Preparing to manage patients in pain. The student perspective: a pilot
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Etherton, J. & Waterfield, J. (2015) Preparing to manage patients in pain. The student perspective: a pilot. Pain and Rehabilitation, 2015(38), pp. 27-33.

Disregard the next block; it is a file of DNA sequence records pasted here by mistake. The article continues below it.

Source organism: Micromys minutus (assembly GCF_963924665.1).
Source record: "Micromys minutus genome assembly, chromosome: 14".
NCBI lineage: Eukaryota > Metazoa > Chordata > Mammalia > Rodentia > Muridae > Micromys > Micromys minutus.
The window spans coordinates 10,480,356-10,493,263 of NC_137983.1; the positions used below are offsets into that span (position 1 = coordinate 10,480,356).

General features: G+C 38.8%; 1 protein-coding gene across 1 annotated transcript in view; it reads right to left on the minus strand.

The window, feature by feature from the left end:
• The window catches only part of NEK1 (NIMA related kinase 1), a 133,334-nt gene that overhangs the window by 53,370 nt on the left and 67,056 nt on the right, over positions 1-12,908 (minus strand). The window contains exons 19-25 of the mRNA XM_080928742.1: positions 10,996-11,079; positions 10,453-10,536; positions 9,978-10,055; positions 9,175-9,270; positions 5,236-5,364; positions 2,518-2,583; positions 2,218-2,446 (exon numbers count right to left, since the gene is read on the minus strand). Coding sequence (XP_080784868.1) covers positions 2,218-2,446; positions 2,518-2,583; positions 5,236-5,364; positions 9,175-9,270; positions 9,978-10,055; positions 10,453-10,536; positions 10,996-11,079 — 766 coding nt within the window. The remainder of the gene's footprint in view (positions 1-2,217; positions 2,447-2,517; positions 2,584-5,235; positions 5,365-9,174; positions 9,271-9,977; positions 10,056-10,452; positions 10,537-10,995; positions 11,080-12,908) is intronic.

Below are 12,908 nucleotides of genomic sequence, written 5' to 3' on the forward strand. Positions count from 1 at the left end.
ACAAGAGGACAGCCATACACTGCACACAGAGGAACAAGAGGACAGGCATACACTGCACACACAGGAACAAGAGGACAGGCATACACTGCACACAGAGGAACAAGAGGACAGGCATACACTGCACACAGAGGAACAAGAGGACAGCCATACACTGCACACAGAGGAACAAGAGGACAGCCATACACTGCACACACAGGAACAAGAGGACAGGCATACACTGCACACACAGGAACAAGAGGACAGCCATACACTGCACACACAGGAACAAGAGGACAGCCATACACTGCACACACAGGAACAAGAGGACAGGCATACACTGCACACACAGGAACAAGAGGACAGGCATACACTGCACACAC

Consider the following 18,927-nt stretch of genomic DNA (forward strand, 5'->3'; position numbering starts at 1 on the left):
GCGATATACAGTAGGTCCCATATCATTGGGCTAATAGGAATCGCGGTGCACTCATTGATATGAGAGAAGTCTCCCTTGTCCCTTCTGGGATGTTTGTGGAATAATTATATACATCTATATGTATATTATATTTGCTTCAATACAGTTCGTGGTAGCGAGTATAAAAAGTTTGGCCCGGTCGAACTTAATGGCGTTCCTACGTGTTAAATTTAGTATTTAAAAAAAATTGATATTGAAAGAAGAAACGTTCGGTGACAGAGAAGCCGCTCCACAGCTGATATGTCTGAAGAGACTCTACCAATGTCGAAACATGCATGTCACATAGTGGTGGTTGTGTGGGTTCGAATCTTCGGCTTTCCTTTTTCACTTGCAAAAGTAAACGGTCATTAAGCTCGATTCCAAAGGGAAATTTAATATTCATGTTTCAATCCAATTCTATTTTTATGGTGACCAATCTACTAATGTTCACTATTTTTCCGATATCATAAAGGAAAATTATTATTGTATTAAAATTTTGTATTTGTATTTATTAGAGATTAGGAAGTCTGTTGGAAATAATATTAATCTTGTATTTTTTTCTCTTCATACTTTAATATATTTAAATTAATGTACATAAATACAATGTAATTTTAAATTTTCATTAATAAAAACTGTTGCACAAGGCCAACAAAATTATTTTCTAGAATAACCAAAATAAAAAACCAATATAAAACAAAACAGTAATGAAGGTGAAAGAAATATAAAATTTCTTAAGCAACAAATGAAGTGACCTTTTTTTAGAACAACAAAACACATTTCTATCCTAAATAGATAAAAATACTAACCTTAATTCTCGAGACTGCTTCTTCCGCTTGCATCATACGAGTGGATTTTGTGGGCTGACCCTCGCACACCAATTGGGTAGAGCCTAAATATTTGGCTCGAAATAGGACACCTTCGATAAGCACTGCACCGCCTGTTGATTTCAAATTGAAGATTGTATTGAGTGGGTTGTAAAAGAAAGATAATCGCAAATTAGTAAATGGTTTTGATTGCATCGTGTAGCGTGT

Objectives: This pilot study aims to explore the experience of preparing to manage patients in pain, from a student perceptive. Specifically: Do physiotherapy students consider themselves 'prepared' for practice with patients in pain and what has contributed to this sense of 'preparedness'? Design: A phenomenological approach was taken to provide a rich description of the student experience. Data was collected via semi structured, one to one interviews with the researcher. Setting: Data collection occurred in a neutral room on the University of East Anglia (UEA) campus. Participants: Inclusion criteria were: final year about to qualify and consented to participate. Three UEA BSc Physiotherapy students were interviewed. Results: Six themes were identified within the data: time, confidence, relationships, professionalism, theory - practice gap and team working. Key findings included: student's personal experiences with patients informed their perceptions of preparedness; students have greater confidence in working with a bio-medical compared to a bio-psychosocial model; preparing to manage patients in pain includes developing understanding of professional responsibility, which equated to reducing a patients pain; students have theoretical understanding of patient-centered and bio-psychosocial care, but experiences in application of these principles are varied and clinical educators actively 'gate keep' opportunities for students to work with patients in pain. Conclusions: Findings from the three themes presented here suggest physiotherapy students did not always perceive themselves prepared to manage patients in pain. However, comments were made without awareness that the shared examples indicated a lack preparedness. This perception is primarily informed by situated learning and experiences with patients in relatively acute pain. Opportunities for contextualisation of theoretical knowledge for managing persistent and chronic pain states during placement could be limited, perhaps by clinical educators actively 'gate-keeping' opportunities for students to work with certain 'types' of patients with pain.